After making my armchair observations about the Darfur protests, and the connection with Iraq, I thought I would see how those who actually attended responded to the rally.
Soccer Dad, who bills himself as a skeptic, attended and posted a lengthy writeup of his impressions at the rally. I recommend that you read it all, but here's a good reason for skepticism:
Of the speakers, the one who moved with the crowd the best was Rabbi David Saperstein with a speech called "I have a nightmare." He was brilliant and really stood out among the speakers.And even though Soccer Dad found the Jewish presence at the rally overwhelming, there were speakers, "many who are ambivalent, if not hostile to Israel's existence. James Zogby - one of only three speakers I heard who mentioned the Holocaust (as he listed a series of crimes; the second of which was Hiroshima) - couldn't avoid mentioning 'Palestine,' as a place of concern."
But working against any of Schneier's notions about a reneweal of a grand civil right coaltion was the presence of the final speaker we were there for. In fact given that the rally was about an issue of conscience the presence of Rev. Al Sharpton a vicious demagogue with absolutely no conscience was inexcusable.
Sharpton is certainly a rock star. He got the loudest applause when introduced. (Given the Jewish makeup of the audience, I found that especially appalling.) And as we left the area it was clear that his doggerel, so skillfully delivered, was eliciting the loudest response. It galls me that a man who led a demonstration that led to a massacre remains a "civil right leader" untainted by any reference to his sordid past.
Soccer Dad has another post lamenting the Washington Post's whitewashing of some of these miscreants, particularly Al Sharpton.
Meanwhile, Judith Weiss, of Kesher Talk, says that she's probably the only shul-going Jew on the East Coast who didn't attend the rally, which she sees as something of a "feel-good exercise." In her post, she quotes David Adesnik's call for the marines:
Naturally, no one said a word about an invasion (although I attempted to provide a subtle hint.) The sign I held above my head had two messages, one on either side: "ACT NOW" and "WE DEMAND ACTION". If you look up "action" in my thesaurus, the first entry you will find is "the US Marines".Now, I don't normally quote my own comments at other blogs, but I think I was able to summarize my views fairly well. So here's what I wrote at Kesher Talk:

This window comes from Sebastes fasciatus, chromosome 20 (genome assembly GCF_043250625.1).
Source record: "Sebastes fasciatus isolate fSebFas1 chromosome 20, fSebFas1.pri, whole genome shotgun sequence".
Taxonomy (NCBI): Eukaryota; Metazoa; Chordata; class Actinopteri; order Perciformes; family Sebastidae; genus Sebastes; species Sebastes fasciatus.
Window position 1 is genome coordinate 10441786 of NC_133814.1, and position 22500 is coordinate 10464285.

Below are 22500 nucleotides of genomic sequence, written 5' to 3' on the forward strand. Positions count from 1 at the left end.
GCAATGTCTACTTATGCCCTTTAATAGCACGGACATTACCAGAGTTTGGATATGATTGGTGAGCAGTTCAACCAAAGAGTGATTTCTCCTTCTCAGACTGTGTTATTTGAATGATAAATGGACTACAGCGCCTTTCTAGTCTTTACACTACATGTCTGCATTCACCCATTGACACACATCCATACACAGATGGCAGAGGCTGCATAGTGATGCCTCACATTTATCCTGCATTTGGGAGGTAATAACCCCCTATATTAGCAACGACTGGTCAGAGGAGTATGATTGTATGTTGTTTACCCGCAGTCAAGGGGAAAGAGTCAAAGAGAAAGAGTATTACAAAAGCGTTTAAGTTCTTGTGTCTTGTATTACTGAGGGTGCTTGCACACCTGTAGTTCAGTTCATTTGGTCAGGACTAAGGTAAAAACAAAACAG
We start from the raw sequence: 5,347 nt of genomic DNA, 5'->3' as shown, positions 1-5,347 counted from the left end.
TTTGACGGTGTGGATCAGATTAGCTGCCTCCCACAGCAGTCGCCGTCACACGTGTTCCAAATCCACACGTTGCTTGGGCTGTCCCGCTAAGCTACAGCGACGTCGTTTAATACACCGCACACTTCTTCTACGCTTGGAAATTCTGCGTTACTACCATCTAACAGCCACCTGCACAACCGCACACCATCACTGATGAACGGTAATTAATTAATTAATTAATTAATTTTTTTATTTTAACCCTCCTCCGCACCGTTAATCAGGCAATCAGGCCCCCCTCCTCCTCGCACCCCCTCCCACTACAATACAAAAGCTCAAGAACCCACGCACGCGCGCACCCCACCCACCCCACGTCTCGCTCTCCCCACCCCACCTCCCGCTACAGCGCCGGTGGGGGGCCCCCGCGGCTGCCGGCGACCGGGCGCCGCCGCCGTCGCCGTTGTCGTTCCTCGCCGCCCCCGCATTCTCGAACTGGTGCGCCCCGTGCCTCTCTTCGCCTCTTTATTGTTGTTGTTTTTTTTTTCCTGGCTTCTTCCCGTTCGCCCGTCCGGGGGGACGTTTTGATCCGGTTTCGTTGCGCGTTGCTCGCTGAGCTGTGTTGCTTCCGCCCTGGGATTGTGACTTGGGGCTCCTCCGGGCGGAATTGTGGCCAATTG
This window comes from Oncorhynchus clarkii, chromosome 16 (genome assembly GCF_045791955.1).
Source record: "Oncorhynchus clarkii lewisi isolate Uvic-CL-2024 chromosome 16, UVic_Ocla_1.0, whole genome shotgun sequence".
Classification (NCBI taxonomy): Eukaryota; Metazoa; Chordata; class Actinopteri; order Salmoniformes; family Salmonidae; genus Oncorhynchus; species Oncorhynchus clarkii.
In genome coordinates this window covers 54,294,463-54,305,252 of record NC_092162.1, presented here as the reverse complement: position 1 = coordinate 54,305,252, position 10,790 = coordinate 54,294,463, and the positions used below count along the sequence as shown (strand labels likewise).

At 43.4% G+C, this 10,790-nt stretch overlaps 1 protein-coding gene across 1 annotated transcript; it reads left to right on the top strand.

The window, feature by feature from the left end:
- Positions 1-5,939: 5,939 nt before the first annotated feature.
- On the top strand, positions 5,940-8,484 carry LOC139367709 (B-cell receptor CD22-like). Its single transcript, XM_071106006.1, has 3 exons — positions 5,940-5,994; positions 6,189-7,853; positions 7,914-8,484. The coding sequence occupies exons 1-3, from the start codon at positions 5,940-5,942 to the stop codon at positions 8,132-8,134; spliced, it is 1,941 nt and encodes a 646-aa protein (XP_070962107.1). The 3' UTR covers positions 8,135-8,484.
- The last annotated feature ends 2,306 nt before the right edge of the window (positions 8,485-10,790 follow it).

Judith quoted my comment over at Winds of Change, where she had cross-posted, and where there was a very active debate going on (and still going on).
The reason people have no solution is that there are only two, one correct but impossible and one possible but incorrect.
The correct but impossible solution is to get all the militarily worthless countries in the world, like Canada, France, Germany, Belgium, etc., to take action against Sudan under UN auspices. It's impossible because it won't happen. The UN has an execrable record on stopping genocide -- which is about its only conceivably useful function -- and we should do away with it.
The possible but incorrect solution is David Adesnik's: send in the Marines. It's incorrect because we have to focus our use of the military on interventions in which the U.S. has a national security interest, and not just a humanitarian interest, no matter how strong. Humanitarian needs are why we have other countries and why those countries have militaries.
I wish I could say I've read something to change my mind about this subject, but I still think there isn't a workable solution. (And, in my petty way, I still resent the people who are attacking the Administration for failing to "save" Darfur, when they are also attacking it for saving Iraq.)